Gearbox wants Steam and Microsoft's Games for Windows to support cross-platform play.
Before Steam and similar platfoms, everyone with a PC copy of Quake or Counter-Strike used to be able to play against everyone else. However, the PC market is becoming segmented with games now incorporating programs like Steam and Games for Windows that are incompatible with other types. Gearbox hopes to bridge this gap.
The studio has good reason too, with popular multiplayer title Borderlands available through various retail and digital distribution outlets. At the recent London Games Festival, Gearbox's Steve Gibson said: "[We] want people to be able to play together and right now if a guy buys a game on Games for Windows and a guy buys a game on Steam - they can't play together."
"If another guy bought it in a retail store, he can't play with the first two guys," he added. Gibson is concerned that "silos are being built" within the PC gaming industry itself and hopes that everyone can someday work together. "Everybody's separating out and it's really... as a developer who just wants gamers to be able to play games together, it's frustrating right now," Gibson continued. "Things like that are hurting the PC industry for gamers."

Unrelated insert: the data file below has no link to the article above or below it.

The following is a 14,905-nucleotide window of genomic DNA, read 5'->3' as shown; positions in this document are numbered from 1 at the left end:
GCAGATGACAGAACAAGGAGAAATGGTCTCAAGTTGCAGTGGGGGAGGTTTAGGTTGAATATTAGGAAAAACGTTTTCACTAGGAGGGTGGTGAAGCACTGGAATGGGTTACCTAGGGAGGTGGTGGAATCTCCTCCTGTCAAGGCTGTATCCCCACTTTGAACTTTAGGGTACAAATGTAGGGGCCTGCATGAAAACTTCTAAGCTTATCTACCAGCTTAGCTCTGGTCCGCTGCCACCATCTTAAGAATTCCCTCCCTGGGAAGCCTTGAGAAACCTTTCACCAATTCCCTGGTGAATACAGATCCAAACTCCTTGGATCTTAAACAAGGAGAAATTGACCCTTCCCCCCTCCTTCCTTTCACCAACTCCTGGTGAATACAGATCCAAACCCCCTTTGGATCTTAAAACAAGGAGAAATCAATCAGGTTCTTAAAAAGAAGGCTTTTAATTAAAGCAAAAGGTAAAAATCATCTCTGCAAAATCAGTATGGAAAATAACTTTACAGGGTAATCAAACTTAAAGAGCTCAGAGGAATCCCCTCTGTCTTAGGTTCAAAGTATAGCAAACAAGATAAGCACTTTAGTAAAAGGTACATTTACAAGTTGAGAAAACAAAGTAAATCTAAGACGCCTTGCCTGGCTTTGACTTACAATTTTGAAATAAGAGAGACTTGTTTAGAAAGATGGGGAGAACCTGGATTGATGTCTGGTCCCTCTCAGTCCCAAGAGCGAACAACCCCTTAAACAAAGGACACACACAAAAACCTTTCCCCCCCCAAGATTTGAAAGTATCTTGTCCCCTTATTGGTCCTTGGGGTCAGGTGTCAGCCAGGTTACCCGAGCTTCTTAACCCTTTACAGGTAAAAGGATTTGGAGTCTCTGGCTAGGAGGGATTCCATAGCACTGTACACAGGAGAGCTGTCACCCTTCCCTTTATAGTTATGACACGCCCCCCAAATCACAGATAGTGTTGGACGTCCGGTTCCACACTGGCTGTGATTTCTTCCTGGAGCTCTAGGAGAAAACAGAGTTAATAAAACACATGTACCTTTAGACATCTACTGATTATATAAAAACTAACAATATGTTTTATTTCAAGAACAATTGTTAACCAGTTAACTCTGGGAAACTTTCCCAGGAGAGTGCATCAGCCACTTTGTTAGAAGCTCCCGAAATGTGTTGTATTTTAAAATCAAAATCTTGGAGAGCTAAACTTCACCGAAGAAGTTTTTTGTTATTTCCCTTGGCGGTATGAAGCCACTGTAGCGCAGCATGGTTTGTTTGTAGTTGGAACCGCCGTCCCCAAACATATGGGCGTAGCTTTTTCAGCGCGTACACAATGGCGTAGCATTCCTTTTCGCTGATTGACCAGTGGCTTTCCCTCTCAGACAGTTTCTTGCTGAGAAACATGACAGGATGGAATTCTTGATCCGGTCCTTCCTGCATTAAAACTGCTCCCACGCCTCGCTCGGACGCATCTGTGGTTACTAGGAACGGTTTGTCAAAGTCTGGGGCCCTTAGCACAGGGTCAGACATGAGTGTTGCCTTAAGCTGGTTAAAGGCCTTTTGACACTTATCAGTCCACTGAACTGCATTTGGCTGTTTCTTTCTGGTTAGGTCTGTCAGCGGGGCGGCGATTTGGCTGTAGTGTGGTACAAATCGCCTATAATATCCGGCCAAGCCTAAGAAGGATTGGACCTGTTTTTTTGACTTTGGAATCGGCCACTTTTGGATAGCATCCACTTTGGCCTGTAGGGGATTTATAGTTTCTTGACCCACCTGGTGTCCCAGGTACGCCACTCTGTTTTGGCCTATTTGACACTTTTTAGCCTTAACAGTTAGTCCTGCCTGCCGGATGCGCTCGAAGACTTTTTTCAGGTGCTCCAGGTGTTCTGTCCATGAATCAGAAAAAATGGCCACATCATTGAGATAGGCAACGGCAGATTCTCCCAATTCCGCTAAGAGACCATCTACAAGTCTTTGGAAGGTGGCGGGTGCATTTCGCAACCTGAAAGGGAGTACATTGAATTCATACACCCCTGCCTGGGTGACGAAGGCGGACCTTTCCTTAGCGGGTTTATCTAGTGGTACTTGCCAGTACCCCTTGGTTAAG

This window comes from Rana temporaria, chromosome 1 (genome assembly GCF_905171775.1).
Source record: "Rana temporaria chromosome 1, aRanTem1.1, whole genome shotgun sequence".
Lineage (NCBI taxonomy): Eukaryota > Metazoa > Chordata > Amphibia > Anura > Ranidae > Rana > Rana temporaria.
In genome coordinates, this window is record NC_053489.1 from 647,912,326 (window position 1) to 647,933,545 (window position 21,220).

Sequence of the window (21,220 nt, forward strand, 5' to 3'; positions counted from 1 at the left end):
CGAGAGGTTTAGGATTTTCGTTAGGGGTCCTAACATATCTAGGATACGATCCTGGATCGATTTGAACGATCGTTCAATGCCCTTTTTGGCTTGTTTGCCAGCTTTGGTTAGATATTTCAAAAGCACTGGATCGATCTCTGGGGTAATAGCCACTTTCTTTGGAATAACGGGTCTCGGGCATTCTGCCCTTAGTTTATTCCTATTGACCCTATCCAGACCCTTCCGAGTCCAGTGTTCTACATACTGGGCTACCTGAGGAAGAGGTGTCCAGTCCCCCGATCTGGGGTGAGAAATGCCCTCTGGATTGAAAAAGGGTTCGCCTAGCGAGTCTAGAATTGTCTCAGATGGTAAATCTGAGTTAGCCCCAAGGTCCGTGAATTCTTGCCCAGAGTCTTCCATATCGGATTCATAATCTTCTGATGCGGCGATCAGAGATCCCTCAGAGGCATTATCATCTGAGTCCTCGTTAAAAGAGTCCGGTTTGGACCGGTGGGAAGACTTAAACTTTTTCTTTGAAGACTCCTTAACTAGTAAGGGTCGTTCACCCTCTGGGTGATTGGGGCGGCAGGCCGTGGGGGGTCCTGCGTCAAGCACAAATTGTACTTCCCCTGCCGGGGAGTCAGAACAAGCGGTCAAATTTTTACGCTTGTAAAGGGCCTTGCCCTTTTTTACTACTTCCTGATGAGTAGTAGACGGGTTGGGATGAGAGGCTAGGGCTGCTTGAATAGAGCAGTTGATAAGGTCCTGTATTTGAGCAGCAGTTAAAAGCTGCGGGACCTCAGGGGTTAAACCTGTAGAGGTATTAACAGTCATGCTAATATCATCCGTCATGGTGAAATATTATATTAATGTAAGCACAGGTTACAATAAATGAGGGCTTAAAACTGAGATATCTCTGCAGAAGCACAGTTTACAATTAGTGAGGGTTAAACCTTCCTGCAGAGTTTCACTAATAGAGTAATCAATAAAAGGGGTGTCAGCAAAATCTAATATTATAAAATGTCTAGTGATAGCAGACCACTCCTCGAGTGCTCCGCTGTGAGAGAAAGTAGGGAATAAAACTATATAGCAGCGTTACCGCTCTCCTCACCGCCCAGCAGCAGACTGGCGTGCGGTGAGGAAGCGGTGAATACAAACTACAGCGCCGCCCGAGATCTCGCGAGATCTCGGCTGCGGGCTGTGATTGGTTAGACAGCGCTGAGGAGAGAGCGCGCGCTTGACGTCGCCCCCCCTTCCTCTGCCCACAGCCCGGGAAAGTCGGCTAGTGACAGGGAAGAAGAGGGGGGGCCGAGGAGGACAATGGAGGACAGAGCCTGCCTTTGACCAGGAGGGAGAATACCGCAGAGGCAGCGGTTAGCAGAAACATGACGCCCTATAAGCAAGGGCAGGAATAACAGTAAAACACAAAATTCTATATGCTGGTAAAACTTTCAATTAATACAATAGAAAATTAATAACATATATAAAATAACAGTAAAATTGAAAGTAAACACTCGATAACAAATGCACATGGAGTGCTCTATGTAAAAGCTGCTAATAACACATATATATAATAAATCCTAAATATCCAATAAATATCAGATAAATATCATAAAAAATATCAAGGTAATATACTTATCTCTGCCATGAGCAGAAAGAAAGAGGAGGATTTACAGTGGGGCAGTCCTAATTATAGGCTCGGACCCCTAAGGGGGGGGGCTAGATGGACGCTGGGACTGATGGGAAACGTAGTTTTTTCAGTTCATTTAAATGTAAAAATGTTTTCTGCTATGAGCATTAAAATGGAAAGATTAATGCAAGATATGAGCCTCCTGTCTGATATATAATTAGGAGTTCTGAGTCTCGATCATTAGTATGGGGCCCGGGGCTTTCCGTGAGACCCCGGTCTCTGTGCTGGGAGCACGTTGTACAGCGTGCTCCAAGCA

He hopes PC players will encourage Valve and Microsoft to "play nice." On the surface, Gibson's idea makes sense because he's talking about cross-platform play that is really on the same platform. On the other hand, I don't think we would ever see cross-platform play between the PlayStation 3 and the Xbox 360, and the difference between Steam and Games for Windows seems to be about the same. "Playing nice" is something that would make multiplayer game developers like Gearbox happy, but is it really possible?